Dodatkowe przykłady dopasowywane są do haseł w zautomatyzowany sposób - nie gwarantujemy ich poprawności.
This is the expected utility hypothesis.
The expected utility hypothesis posits that a utility function exists whose expected net change is a good criterion for real people's behavior.
The Ellsberg paradox is a paradox in decision theory and experimental economics in which people's choices violate the expected utility hypothesis.
As such, claims that the expected utility hypothesis does not characterize rationality must reject one of the VNM axioms.
The expected utility hypothesis, as applied to economics, has limited predictive accuracy, simply because in practice, humans do not always behave VNM-rationally.
The von Neumann-Morgenstern utility theorem provides necessary and sufficient "rationality" axioms under which the expected utility hypothesis holds.
This is a central theme of the expected utility hypothesis in which an individual chooses not the highest expected value, but rather the highest expected utility.
His name is particularly associated with what is commonly known as the Allais paradox, a decision problem he first presented in 1953 which contradicts the expected utility hypothesis.
Expected utility hypothesis cannot explain the shift in risk preferences across the day if bettors integrate their wealth because the last race of the day is not fundamentally different than the first.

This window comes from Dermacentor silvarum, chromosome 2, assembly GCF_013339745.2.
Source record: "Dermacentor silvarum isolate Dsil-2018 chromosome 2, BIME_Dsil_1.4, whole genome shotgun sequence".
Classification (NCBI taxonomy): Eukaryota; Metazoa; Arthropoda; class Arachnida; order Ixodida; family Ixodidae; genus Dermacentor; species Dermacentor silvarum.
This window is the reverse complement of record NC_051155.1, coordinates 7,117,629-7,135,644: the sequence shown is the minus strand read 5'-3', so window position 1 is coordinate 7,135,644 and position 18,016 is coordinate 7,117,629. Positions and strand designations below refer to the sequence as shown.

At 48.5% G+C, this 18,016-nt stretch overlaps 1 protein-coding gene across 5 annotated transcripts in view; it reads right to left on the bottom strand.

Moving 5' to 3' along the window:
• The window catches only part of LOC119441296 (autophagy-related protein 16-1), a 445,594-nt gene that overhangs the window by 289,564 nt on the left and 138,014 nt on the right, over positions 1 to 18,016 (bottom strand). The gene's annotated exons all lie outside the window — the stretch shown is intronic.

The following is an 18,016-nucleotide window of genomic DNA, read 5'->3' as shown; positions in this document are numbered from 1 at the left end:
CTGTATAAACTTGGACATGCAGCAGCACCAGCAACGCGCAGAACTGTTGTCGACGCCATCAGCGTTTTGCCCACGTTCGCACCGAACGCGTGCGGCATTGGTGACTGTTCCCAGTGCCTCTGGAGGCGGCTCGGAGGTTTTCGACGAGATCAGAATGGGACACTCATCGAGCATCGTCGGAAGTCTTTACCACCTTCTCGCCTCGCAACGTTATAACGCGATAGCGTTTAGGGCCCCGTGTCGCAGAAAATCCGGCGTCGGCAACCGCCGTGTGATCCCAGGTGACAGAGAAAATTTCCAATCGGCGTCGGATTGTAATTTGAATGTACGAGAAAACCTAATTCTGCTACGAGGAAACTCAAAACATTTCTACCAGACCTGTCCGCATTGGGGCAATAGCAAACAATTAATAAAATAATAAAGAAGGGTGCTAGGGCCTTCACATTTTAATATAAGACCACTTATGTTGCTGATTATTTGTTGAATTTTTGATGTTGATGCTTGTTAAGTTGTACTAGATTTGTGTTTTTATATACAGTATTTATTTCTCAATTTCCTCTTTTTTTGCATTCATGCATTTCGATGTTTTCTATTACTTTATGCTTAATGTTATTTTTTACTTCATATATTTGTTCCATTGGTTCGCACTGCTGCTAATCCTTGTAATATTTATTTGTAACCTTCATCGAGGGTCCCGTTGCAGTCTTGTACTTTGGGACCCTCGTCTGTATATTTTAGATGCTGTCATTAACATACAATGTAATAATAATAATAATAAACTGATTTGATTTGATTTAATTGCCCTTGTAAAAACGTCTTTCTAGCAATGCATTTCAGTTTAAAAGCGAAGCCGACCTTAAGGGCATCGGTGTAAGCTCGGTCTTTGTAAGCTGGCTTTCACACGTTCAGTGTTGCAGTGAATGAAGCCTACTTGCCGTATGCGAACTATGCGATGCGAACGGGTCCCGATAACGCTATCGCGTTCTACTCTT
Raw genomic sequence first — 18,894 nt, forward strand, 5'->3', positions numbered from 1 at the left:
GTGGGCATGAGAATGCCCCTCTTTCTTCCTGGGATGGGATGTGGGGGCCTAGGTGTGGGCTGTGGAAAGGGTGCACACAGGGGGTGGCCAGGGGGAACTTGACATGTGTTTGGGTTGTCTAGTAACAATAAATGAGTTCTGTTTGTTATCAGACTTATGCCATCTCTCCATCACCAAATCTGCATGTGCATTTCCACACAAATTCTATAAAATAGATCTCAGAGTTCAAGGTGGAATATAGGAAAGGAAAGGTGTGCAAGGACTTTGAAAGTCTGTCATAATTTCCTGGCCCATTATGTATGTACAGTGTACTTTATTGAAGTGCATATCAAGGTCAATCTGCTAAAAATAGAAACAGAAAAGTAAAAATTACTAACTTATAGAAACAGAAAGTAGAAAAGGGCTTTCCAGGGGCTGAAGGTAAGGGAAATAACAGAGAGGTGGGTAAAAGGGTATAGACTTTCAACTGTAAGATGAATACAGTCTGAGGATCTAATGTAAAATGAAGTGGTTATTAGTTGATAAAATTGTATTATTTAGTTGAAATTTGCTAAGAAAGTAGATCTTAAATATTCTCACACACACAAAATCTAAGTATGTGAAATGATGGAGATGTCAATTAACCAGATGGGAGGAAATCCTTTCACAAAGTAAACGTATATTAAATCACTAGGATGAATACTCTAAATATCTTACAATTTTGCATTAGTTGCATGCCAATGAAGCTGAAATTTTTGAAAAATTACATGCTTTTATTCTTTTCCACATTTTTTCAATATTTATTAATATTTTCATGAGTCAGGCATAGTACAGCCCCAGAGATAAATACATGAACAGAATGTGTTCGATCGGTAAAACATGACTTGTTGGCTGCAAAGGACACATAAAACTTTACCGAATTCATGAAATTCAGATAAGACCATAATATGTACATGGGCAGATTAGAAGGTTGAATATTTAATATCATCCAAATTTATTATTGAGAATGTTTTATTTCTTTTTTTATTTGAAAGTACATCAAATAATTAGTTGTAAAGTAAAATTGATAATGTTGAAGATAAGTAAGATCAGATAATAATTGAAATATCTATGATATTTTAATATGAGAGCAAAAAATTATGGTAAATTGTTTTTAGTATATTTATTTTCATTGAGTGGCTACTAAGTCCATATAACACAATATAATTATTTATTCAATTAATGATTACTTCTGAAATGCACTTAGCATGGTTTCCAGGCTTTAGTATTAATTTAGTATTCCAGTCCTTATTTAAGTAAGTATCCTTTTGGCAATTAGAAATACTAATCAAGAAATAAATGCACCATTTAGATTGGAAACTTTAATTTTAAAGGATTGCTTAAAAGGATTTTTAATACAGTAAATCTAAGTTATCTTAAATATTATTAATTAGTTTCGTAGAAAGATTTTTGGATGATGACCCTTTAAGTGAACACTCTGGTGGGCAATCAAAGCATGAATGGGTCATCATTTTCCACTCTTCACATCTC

The classical resolution of the paradox involved the explicit introduction of a utility function, an expected utility hypothesis, and the presumption of diminishing marginal utility of money.
The aim of the expected utility theorem is to provide "modest conditions" (i.e. axioms) describing when the expected utility hypothesis holds, which can be evaluated directly and intuitively:
The expected utility hypothesis is that rationality can be modeled as maximizing an expected value, which given the theorem, can be summarized as "rationality is VNM-rationality".
Using the expected utility hypothesis will lead one to believe that one should expect the most utility (or money) from taking only box B. However if one uses the Dominance (game theory) principle, one would expect to benefit most from taking both boxes.
Observed and repeatable anomalies eventually challenged those hypotheses, and further steps were taken by the Nobel prizewinner Maurice Allais, for example in setting out the Allais paradox, a decision problem he first presented in 1953 which contradicts the expected utility hypothesis.
The role of quantum structures in economics was investigated, and more specifically a quantum model was worked out for the situation of the Ellsberg paradox in economics accounting for the deviations from classical probability due to ambiguity aversion, and it was analyzed how this quantum model generalizes the classical expected utility hypothesis.